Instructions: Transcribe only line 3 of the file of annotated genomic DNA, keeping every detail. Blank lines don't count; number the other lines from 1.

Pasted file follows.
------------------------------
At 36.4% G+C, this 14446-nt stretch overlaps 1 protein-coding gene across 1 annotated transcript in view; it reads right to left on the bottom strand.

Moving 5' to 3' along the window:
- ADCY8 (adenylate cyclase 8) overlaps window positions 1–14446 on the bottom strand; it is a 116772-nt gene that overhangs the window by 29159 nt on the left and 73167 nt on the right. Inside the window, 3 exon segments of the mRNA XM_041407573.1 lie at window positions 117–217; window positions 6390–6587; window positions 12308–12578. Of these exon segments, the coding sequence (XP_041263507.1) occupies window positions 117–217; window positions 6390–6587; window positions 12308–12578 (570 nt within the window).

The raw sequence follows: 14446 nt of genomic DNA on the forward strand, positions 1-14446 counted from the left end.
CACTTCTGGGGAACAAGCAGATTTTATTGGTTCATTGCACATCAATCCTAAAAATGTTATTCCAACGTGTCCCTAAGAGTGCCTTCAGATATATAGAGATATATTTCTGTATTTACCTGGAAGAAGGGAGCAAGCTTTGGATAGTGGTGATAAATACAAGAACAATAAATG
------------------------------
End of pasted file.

- ADCY8 (adenylate cyclase 8) overlaps window positions 1–14446 on the bottom strand; it is a 116772-nt gene that overhangs the window by 29159 nt on the left and 73167 nt on the right. Inside the window, 3 exon segments of the mRNA XM_041407573.1 lie at window positions 117–217; window positions 6390–6587; window positions 12308–12578. Of these exon segments, the coding sequence (XP_041263507.1) occupies window positions 117–217; window positions 6390–6587; window positions 12308–12578 (570 nt within the window).